My fantasy started unraveling when we lugged our luggage to our room (WHERE were the porters?), only to find that there was no air. I do not mean that there was no air conditioning, I mean that there was NO AIR.

“Yeah, that’s been broken a while, and the room next door. I don’t want to fiddle with it because that might break the air in the whole car.” When we asked if there was another bedroom available, you guessed it. Not a chance. Well, we reasoned, this was an adventure, and navigated our way to the dining car, threading our way down the narrow corridors, rocked mightily by the train’s motion on track decades past its prime. I will spare you the details of the meal, only to say that it is the first time that I have been served a baked potato that was rotten in the middle.

Still, travel is an adventure, right? That is what I told myself, repeatedly that evening, as I climbed to the upper berth. The stability straps made the ascent even trickier, although, as the night wore on, and the train rocked its way through Ohio, I was grateful that they were there, as I clung to them to make sure that I didn’t tumble unwittingly and unwillingly to the lower berth. I worked hard to settle into the less-than-gentle rocking motion, sounds of Arlo singing Riding on The City of New Orleans playing in my head. That, however, was interrupted by a voice on the loud speaker announcing. “Toilets on this car are broken. Please do not flush.” Sometimes you just have to laugh.

Our train pulled into Chicago, on time. Breakfast was fine, I think. I was simply thankful that I hadn’t suffered a heat stroke. I was doubly grateful that we were met by friends who loved me no matter how shiny my face, how wrinkled my clothes, how matted my hair.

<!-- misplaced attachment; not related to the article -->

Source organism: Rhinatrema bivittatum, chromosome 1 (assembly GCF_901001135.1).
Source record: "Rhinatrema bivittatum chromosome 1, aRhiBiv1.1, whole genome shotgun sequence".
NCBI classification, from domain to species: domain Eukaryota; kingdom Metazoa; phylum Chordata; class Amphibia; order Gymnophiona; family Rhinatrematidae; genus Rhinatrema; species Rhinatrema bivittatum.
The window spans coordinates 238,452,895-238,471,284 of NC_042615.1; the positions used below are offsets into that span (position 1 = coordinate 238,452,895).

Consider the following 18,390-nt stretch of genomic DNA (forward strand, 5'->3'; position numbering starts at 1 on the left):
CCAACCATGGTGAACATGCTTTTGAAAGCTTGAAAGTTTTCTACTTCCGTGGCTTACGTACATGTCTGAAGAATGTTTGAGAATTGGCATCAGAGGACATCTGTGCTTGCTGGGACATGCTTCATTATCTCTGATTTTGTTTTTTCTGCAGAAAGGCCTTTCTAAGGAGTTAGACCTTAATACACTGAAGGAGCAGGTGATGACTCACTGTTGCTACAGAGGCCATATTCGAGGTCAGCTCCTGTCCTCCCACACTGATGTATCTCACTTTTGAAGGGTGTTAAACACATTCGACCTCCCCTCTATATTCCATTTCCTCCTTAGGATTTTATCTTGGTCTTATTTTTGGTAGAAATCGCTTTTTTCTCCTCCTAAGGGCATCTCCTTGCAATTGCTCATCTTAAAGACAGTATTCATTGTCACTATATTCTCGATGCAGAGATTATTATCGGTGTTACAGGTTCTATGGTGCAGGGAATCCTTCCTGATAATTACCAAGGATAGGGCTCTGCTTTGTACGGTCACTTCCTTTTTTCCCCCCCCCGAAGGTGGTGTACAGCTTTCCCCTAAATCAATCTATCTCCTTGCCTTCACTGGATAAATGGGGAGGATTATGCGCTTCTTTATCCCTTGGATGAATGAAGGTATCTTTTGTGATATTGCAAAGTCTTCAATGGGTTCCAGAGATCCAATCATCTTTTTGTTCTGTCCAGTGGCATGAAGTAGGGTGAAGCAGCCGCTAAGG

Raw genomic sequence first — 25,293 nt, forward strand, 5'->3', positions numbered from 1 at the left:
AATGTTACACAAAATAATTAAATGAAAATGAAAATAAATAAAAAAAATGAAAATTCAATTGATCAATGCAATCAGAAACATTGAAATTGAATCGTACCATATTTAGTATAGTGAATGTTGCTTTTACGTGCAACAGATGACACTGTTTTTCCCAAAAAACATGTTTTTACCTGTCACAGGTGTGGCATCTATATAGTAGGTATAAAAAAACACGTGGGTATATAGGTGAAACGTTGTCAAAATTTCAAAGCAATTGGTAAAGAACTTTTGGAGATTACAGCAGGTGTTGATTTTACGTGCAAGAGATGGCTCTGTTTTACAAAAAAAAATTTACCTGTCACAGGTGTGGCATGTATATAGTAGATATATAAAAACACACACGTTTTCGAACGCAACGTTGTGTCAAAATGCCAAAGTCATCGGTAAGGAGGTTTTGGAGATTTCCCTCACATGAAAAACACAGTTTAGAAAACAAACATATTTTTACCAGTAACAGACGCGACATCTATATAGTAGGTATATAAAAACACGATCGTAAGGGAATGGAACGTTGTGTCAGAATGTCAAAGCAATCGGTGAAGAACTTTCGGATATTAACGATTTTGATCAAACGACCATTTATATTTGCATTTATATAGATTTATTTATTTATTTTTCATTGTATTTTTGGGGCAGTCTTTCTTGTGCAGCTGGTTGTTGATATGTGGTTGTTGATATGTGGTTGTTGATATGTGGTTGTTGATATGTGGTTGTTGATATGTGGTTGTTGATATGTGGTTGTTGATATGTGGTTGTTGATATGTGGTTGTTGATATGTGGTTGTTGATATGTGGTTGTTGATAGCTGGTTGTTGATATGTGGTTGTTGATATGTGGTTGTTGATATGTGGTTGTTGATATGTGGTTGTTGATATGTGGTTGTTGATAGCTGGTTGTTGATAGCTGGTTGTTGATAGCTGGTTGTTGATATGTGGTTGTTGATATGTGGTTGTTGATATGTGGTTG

Welcome to Chicago, and air conditioning!

I must add that after a “respectful complaint” to Amtrak, they provided us with a voucher for our fare our Lakeshore Limited experience. Not a refund, but a voucher, so we will again venture on the rails.

I’ll write about our further train adventures over the next few weeks. Hope that you are enjoying these tales, ensconced in your air-conditioned retreat.

Incidentally, my fictional characters fare much better on their train journeys, and theirs is quite a different story from mine. Another Sunday will be available later this year. Don’t worry, I’ll be sure to announce it!

New focus for Upwind

I am, as they say, “book pregnant.” Waiting for Another Sunday to find its way into the world. The publisher targets late fall.

In the meantime, I find myself with thoughts and feelings tied up with the book and its birth, with memories, with opinions. I recently took a train trip across the country, not exactly the same route as the characters in Another Sundaybut close enough that I have been considering and comparing how train travel in 2015 compares to train journeys in 1902. I’ll be sharing those thoughts over the next few weeks. I hope that you will find them of interest.